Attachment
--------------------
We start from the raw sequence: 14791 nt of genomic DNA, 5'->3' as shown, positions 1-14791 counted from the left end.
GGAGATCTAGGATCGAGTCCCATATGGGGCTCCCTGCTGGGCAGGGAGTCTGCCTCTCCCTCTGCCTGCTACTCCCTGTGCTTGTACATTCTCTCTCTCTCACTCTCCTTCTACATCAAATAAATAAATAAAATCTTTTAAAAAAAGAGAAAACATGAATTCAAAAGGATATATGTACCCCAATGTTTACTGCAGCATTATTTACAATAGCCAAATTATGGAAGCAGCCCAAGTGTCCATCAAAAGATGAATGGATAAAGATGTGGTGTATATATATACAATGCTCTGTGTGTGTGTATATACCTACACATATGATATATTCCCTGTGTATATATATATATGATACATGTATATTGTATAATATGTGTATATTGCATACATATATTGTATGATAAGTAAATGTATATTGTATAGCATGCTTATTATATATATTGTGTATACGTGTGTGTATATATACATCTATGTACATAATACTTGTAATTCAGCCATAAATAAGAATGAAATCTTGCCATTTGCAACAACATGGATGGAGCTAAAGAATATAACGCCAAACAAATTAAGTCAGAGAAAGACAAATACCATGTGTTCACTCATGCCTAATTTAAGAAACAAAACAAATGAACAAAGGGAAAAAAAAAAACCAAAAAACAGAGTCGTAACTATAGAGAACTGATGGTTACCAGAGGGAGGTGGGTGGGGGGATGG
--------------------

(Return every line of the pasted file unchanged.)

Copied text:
We start from the raw sequence: 14791 nt of genomic DNA, 5'->3' as shown, positions 1-14791 counted from the left end.
GGAGATCTAGGATCGAGTCCCATATGGGGCTCCCTGCTGGGCAGGGAGTCTGCCTCTCCCTCTGCCTGCTACTCCCTGTGCTTGTACATTCTCTCTCTCTCACTCTCCTTCTACATCAAATAAATAAATAAAATCTTTTAAAAAAAGAGAAAACATGAATTCAAAAGGATATATGTACCCCAATGTTTACTGCAGCATTATTTACAATAGCCAAATTATGGAAGCAGCCCAAGTGTCCATCAAAAGATGAATGGATAAAGATGTGGTGTATATATATACAATGCTCTGTGTGTGTGTATATACCTACACATATGATATATTCCCTGTGTATATATATATATGATACATGTATATTGTATAATATGTGTATATTGCATACATATATTGTATGATAAGTAAATGTATATTGTATAGCATGCTTATTATATATATTGTGTATACGTGTGTGTATATATACATCTATGTACATAATACTTGTAATTCAGCCATAAATAAGAATGAAATCTTGCCATTTGCAACAACATGGATGGAGCTAAAGAATATAACGCCAAACAAATTAAGTCAGAGAAAGACAAATACCATGTGTTCACTCATGCCTAATTTAAGAAACAAAACAAATGAACAAAGGGAAAAAAAAAAACCAAAAAACAGAGTCGTAACTATAGAGAACTGATGGTTACCAGAGGGAGGTGGGTGGGGGGATGG